Images © National Heritage Board, Singapore

Paint touch-up, white and UV light.

Source:

  • Bunga Crisant 1 (Chrysanthemum)”, by Emiria Sunassa, c.1946-1949. Oil on hardboard

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Fluorescent pigments in a 17th century Indian painting

The images below were made at the Straus Conservation Laboratory at the Harvard Art Museum. They were made with a Keyence VHX-6000 microscope with the VH-ZST lens and the NIGHTSEA Royal Blue excitation/emission set. The primary fluorescence is from Indian yellow pigment.

The ‘fluorescence only’ images in the first three examples below were made by an image subtraction technique.

All images © President and Fellows of Harvard College

Subjects:

  • Accession #1960.53. Krishna Receives Homage from a Prince: Possibly From a Bhagavata Purana Series. Ink, opaque watercolor and gold on paper. Unknown Artist, 17th century. Harvard Art Museums/Arthur M. Sackler Museum, Gift of John Goelet.
  • Accession #2006.62. Malik Shah Rustam in the Presence of Shah Isma’il, illustrated folio from a manuscript of the Tarikh-i `Alamara-yi Shah Isma`il. Ink, opaque watercolor and gold on paper. Mu’in Musavvir, c. 1688. Harvard Art Museums/Arthur M. Sackler Museum, Gift of Mrs. Ezzat-Malek Soudavar in honor of Tom Lentz.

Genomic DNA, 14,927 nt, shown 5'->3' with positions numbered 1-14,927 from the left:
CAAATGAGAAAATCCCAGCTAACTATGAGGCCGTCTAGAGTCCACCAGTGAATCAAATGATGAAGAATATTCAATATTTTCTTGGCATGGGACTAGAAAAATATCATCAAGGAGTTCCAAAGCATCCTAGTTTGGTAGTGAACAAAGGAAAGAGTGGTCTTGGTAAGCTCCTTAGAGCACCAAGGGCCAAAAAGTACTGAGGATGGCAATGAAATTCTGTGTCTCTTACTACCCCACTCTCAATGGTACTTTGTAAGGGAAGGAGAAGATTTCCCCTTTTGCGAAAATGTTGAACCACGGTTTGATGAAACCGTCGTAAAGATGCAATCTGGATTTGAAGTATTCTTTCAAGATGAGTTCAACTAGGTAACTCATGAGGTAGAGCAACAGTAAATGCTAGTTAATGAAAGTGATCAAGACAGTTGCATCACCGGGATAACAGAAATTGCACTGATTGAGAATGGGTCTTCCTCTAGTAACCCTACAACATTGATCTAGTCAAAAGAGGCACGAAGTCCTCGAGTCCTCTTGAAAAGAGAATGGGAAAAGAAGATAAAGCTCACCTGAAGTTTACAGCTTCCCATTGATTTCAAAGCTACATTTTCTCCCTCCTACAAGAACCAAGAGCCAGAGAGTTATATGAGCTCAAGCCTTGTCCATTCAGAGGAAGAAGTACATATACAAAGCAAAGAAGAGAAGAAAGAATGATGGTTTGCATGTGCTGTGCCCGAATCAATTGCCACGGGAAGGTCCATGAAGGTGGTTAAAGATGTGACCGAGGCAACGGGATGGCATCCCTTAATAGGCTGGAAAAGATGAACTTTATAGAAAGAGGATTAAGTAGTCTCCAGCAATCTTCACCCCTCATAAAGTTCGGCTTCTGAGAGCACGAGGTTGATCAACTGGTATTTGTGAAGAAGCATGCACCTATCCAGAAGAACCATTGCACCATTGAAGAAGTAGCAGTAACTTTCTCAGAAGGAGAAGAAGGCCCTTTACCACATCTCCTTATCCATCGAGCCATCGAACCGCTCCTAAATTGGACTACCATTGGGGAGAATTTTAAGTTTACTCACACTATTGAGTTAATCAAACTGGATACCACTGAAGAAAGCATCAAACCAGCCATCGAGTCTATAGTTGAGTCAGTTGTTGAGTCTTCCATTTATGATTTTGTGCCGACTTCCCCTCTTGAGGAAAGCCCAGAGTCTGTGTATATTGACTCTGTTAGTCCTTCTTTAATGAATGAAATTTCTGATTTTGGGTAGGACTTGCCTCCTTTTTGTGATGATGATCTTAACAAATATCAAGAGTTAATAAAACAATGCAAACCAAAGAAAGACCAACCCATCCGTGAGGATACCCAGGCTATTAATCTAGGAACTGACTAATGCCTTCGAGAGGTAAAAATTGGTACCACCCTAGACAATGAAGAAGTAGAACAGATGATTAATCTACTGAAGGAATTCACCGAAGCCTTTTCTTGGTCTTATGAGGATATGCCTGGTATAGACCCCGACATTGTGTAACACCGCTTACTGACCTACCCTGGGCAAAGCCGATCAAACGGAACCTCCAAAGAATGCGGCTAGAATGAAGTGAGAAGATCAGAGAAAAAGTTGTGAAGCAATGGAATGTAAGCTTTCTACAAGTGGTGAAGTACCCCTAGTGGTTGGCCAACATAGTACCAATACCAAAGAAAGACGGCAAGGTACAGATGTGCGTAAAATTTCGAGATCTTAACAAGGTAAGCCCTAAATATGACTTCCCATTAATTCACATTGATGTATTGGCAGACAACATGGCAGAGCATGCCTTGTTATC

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Poster print

This example shows a poster made for the 1992 Carnival in Provincetown, MA. We found this print mounted on the wall of a B&B in Provincetown and photographed it with Royal Blue excitation.

 


Touch-ups of a classic comic book cover

Fluorescence can potentially help to find areas of where restoration has been done. Someone sent us a classic comic book to see if fluorescence would show the touch-ups. As often happens fluorescence was not a universal panacea, and some areas did not show up particularly well. But in others fluorescence revealed the restorations dramatically. In some cases it was the touch-up itself that fluoresced, while in other cases it showed up dark against the natural fluorescence of the background.

Cover of X-Men comic book from 1984

Cover of X-Men comic book from 1984

 


Repairs

Fluorescence can aid in finding and documenting repairs. Belo

w are two examples we have come across:

  1. Synthetic adhesive on Japanese lacquer pipe case (Kiseruzutsu). Image made with a Keyence VHX-6000 microscope with VH-Z20 lens, NIGHTSEA Ultraviolet excitation.
  2. Repair on a ceramic object. Macroscopic image, Royal Blue excitation.

 


Paper

Fluorescence can reveal interesting features in paper. The images below were made of a c. 1800, beautifully bound and executed handwritten report on naval architecture experiments conducted in the 1790’s. We observed that all of the black ink could be seen on the facing sheet as an area of lighter fluorescence. According to an expert we consulted, this is due to transfer of unbound iron ions in the iron gall ink to the opposite page, where they form Iron (II) oxide. The fluorescence is not from the iron, but from chemical changes in the paper.

Image made with a macro lens on a DSLR camera. Fluorescence image made with Royal Blue excitation and a yellow barrier filter in front of the lens.